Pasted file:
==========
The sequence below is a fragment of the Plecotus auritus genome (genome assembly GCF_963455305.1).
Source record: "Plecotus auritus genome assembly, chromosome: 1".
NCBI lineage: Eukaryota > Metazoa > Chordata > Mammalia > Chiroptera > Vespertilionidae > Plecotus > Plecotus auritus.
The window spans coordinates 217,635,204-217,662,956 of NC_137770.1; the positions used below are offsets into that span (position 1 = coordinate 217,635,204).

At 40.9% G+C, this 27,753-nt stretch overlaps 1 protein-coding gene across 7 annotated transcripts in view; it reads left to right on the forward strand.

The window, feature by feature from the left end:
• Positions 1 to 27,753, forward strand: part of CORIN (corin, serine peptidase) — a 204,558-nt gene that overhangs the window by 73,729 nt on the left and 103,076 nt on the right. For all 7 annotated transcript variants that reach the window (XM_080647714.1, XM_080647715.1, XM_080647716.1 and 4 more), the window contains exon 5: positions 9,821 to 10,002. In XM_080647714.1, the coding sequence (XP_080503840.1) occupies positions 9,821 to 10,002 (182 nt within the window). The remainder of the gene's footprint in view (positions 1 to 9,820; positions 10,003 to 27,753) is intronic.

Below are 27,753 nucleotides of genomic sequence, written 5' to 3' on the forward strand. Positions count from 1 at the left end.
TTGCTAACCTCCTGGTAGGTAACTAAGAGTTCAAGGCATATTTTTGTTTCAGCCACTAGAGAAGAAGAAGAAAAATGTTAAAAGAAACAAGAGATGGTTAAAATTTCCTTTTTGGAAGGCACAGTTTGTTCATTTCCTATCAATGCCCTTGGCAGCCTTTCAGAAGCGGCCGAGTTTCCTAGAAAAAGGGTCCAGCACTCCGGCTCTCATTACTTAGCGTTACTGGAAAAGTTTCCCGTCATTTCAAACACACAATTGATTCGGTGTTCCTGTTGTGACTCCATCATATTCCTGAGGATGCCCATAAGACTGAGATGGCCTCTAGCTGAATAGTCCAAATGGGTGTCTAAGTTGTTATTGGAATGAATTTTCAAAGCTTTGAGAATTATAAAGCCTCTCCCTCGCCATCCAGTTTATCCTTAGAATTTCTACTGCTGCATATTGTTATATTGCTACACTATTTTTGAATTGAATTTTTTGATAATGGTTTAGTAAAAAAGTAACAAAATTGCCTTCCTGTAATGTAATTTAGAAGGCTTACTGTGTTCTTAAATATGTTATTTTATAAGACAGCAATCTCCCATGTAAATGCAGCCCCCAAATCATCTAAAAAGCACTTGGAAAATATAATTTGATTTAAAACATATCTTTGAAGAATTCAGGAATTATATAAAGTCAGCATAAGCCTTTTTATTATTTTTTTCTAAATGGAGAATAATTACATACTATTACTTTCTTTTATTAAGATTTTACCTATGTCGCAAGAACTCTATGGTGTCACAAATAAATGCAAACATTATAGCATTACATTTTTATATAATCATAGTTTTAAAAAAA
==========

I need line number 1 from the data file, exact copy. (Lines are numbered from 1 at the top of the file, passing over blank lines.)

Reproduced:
The sequence below is a fragment of the Plecotus auritus genome (genome assembly GCF_963455305.1).